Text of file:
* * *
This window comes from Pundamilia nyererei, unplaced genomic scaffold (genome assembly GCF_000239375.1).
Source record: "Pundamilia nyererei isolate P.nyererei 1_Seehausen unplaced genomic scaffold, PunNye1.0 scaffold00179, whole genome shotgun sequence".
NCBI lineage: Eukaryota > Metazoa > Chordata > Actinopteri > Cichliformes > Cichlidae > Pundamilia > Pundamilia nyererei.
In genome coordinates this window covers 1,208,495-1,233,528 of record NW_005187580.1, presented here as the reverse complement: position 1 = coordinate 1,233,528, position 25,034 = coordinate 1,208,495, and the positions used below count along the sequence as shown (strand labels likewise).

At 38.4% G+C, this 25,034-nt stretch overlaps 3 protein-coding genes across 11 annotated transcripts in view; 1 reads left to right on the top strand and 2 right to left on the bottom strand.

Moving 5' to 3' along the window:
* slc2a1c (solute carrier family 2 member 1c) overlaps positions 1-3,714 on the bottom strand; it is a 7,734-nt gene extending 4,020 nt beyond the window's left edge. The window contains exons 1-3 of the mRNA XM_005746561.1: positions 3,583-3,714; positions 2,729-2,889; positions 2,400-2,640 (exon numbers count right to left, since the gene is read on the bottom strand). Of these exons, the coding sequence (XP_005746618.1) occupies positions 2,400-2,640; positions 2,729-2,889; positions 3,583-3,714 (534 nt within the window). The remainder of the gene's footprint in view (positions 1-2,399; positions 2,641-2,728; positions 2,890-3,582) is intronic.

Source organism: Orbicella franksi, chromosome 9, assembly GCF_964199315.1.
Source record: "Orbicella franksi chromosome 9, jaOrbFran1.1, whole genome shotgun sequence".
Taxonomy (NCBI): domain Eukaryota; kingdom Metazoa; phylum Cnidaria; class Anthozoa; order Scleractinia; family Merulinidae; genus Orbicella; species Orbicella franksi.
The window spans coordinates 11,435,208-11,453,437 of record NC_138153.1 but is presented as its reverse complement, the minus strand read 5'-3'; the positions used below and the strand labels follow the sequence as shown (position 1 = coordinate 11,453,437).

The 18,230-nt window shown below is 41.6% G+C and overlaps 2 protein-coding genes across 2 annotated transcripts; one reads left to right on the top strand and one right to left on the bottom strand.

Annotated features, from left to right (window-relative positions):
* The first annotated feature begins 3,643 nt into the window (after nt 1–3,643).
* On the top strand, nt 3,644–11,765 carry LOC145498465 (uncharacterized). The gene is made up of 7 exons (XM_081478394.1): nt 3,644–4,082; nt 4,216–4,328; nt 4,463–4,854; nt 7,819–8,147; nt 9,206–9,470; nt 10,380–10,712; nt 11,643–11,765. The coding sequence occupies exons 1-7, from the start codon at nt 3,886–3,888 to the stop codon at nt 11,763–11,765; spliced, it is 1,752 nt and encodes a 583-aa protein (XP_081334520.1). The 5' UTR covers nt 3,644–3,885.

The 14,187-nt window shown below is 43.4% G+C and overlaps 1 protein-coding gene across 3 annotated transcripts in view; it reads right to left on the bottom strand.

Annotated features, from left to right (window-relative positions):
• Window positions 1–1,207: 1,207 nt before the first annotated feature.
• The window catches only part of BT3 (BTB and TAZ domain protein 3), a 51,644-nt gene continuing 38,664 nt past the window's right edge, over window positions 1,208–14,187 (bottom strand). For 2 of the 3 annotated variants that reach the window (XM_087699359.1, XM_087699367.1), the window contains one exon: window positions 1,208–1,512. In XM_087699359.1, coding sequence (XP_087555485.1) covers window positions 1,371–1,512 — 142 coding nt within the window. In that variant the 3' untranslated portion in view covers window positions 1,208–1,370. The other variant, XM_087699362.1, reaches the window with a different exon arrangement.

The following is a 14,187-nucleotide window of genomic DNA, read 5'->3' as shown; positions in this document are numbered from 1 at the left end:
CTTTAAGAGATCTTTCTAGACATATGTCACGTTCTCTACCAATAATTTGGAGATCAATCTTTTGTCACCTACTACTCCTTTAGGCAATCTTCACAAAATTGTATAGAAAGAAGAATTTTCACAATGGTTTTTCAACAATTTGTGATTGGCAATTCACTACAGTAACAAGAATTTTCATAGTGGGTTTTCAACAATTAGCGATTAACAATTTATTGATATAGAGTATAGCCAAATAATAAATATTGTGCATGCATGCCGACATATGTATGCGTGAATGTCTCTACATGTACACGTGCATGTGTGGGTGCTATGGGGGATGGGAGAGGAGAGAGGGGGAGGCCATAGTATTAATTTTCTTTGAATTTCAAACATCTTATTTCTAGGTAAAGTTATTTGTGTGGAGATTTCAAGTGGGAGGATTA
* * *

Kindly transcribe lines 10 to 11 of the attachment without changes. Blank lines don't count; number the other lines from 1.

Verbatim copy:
Taxonomy (NCBI): domain Eukaryota; kingdom Metazoa; phylum Cnidaria; class Anthozoa; order Scleractinia; family Merulinidae; genus Orbicella; species Orbicella franksi.
The window spans coordinates 11,435,208-11,453,437 of record NC_138153.1 but is presented as its reverse complement, the minus strand read 5'-3'; the positions used below and the strand labels follow the sequence as shown (position 1 = coordinate 11,453,437).